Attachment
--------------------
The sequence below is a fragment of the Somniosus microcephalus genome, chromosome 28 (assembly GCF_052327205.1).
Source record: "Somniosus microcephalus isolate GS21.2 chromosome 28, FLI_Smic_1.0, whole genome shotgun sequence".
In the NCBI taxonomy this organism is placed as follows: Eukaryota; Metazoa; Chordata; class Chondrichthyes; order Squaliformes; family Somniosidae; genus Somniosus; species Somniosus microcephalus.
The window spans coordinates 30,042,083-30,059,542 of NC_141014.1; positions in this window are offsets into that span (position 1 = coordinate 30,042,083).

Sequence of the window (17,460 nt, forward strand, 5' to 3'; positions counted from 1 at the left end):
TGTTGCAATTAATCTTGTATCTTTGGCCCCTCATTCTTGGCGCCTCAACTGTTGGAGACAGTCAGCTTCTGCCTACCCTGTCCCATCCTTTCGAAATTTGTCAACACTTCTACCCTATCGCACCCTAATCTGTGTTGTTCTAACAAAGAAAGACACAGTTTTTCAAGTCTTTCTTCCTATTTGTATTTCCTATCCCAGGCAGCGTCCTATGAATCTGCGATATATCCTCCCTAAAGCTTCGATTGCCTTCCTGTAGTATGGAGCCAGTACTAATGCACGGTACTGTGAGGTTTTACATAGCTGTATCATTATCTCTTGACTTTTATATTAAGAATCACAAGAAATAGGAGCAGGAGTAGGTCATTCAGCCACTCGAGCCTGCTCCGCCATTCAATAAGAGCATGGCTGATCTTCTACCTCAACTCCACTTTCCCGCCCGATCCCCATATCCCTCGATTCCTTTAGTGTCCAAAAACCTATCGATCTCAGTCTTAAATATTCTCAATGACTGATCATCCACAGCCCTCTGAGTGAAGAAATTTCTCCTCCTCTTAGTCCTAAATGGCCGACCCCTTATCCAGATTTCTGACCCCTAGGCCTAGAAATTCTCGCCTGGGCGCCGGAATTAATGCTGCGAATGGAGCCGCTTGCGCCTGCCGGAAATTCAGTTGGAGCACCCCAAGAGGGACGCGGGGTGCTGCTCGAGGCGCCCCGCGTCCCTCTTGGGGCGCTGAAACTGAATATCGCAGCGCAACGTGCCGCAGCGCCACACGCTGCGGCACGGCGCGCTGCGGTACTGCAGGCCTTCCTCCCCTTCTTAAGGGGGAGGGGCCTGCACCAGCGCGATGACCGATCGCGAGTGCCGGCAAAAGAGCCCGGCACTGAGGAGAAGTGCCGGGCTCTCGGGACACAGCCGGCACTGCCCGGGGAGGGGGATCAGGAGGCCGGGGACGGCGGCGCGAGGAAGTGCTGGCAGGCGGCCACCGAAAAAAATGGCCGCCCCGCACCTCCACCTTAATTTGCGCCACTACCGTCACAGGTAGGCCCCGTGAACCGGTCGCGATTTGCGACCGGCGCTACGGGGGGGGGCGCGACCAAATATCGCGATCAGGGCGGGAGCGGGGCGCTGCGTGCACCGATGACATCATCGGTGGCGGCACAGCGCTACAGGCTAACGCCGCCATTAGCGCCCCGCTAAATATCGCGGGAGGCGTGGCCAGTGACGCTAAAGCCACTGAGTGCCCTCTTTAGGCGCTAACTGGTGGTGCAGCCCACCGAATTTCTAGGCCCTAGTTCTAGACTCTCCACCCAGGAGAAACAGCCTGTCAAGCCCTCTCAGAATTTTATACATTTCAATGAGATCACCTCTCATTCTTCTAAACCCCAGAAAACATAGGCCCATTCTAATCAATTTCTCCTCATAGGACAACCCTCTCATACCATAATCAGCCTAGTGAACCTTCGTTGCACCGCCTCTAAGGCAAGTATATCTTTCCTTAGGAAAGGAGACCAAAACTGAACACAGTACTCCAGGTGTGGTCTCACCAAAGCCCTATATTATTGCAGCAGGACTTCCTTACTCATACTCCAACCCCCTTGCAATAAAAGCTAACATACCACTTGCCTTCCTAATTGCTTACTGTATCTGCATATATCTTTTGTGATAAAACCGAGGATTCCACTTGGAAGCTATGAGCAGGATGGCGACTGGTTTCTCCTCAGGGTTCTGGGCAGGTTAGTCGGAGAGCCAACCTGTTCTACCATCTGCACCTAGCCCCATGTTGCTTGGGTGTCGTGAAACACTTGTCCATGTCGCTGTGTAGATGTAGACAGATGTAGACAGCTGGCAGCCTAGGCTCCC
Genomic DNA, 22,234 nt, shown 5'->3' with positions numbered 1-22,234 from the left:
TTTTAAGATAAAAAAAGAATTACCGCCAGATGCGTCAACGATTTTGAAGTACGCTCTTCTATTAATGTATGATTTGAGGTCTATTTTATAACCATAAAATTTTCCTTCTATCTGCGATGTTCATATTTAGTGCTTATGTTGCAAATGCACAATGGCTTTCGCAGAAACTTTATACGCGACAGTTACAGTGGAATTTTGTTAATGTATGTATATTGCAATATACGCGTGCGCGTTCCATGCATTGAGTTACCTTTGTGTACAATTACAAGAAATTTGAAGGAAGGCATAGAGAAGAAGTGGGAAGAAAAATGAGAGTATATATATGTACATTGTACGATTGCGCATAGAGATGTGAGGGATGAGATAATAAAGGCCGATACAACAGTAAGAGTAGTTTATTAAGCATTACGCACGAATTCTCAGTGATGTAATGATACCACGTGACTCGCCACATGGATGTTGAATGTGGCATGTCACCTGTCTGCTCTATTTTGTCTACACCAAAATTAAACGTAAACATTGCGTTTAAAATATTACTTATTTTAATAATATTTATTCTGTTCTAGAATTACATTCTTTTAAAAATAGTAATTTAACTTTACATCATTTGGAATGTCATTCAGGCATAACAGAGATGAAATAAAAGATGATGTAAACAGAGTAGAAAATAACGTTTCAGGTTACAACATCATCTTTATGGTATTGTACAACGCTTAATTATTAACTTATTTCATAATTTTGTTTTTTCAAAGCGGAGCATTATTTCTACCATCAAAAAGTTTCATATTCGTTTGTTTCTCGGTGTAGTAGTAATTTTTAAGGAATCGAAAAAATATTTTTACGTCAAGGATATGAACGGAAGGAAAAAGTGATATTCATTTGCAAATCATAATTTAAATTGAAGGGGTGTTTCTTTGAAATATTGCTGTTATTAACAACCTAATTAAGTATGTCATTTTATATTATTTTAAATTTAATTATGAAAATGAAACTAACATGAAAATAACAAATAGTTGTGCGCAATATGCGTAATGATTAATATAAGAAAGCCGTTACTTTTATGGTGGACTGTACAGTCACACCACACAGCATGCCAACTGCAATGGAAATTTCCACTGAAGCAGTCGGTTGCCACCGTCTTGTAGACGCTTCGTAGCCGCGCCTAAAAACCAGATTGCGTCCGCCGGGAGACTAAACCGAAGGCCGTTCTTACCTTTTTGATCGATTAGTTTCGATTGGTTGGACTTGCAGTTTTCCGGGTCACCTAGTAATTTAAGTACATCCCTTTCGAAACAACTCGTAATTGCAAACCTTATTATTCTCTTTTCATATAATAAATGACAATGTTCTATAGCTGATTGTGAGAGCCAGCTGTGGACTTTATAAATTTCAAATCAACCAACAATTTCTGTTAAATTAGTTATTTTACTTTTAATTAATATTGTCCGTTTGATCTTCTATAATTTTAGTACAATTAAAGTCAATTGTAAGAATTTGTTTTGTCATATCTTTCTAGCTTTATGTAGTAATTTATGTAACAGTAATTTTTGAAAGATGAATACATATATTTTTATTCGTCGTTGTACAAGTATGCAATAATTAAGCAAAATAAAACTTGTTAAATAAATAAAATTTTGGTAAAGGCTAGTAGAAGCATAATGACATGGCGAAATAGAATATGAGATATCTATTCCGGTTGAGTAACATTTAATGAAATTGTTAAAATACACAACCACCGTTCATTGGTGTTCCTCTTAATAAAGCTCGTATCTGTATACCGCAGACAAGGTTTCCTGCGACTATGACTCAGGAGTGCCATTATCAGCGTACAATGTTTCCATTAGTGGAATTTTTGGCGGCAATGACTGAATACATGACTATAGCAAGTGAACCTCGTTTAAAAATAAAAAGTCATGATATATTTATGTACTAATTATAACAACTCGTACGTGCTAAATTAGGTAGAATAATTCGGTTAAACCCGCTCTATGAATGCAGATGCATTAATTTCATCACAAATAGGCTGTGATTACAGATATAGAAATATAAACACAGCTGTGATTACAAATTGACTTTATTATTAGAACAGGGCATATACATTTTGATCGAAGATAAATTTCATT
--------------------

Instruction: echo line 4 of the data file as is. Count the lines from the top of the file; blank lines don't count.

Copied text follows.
The window spans coordinates 30,042,083-30,059,542 of NC_141014.1; positions in this window are offsets into that span (position 1 = coordinate 30,042,083).